NTIA's Broadband Technology Opportunities Program (BTOP) is funding innovative programs across the nation that are working to close the digital divide. And a number of those projects are targeting a group of Americans too often left behind by today's fast-moving technology: seniors.
Broadband can improve quality of life for older Americans in many ways. Online videoconferencing technology can allow seniors to see grandchildren who live on the other side of the country. Medical websites can provide easy access to everything from health and wellness tips to information about illness and disease. Telemedicine and remote monitoring can enable elderly patients too frail to travel to consult with doctors at distant hospitals. Social media tools can combat isolation and even serve as a lifeline to the outside world.
What’s more, at a time when many Americans are working into their retirement years, Internet job listings and online employment applications – as well as Web-based training programs and classes - can help seniors retool for today’s economy.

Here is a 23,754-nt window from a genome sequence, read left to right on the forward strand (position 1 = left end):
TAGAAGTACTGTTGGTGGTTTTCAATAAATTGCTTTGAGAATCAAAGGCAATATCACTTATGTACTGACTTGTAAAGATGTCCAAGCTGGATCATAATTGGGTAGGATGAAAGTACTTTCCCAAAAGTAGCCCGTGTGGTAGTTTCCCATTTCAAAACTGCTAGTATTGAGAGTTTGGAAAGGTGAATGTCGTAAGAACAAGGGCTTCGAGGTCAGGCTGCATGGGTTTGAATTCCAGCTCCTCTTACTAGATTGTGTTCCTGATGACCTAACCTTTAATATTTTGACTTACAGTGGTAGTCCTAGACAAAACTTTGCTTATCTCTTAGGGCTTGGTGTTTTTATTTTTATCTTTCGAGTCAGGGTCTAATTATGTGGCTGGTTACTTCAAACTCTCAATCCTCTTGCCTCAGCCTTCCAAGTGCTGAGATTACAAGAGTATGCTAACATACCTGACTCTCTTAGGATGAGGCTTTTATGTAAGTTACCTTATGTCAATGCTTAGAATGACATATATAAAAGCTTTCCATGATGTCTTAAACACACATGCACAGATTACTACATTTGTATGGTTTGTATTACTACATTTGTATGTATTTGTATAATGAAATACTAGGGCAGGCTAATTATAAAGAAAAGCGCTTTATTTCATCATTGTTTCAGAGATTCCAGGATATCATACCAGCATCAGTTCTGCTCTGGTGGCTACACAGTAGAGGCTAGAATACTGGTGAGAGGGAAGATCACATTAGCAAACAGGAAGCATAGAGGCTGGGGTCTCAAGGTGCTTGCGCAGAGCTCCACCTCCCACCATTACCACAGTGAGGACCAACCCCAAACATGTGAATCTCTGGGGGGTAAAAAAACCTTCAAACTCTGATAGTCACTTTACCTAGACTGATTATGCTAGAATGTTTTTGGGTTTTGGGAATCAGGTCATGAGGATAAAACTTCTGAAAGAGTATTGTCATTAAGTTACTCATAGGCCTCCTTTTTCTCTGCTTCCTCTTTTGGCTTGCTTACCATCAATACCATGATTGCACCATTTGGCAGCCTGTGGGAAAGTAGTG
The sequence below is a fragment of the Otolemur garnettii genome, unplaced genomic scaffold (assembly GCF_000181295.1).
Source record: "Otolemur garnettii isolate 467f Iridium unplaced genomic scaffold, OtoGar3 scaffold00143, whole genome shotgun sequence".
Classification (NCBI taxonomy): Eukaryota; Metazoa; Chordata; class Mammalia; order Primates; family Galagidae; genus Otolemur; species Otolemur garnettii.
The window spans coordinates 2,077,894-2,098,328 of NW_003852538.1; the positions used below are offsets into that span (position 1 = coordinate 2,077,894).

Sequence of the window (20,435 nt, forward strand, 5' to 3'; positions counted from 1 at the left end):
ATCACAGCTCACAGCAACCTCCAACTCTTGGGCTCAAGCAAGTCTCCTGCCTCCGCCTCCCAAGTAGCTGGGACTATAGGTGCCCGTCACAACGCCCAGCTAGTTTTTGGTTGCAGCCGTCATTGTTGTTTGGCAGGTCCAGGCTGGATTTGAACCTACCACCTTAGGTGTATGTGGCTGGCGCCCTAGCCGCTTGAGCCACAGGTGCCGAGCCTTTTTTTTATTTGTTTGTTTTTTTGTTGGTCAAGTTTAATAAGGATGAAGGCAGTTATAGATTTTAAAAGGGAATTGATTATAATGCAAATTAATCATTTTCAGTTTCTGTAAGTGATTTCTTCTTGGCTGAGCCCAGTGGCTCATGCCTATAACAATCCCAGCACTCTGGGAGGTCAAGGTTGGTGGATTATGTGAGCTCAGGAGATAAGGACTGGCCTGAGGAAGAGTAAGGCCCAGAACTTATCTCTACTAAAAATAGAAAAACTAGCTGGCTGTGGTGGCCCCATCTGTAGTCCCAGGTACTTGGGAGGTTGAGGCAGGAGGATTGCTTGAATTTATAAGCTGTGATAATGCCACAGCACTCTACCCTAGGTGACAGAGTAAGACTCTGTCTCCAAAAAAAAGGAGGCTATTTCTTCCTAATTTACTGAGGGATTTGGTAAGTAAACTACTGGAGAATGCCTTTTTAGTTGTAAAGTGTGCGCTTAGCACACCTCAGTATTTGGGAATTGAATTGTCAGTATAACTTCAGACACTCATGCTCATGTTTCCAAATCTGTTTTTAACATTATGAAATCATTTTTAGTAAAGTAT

But not enough older Americans are sharing in the benefits of broadband. NTIA, in collaboration with the Census Bureau, conducts some of the most extensive survey work on broadband adoption trends in the U.S. Our most recent published survey, in October of 2010, found that only 45 percent of U.S. households headed by someone 65 or older had broadband. That compares with 72 percent of households headed by someone ages 45 to 64, and 77 percent of households headed by someone ages 16 to 44.
BTOP is helping close this gap. Roughly 20 digital inclusion projects that receive funding through the Recovery Act program provide services targeted at seniors in some capacity. We’d like to tell you about three in particular:
I recently had the opportunity to speak to the National Association of Latino Elected and Appointed Officials (NALEO) and the League of United Latin American Citizens (LULAC) about NTIA’s Broadband Technology Opportunities Program (BTOP) and the work it is doing to promote broadband adoption in the Latino community.
A high-speed Internet connection can provide access to everything from online job postings to educational opportunities to valuable healthcare information. But too many Latino households remain cut off from these important benefits.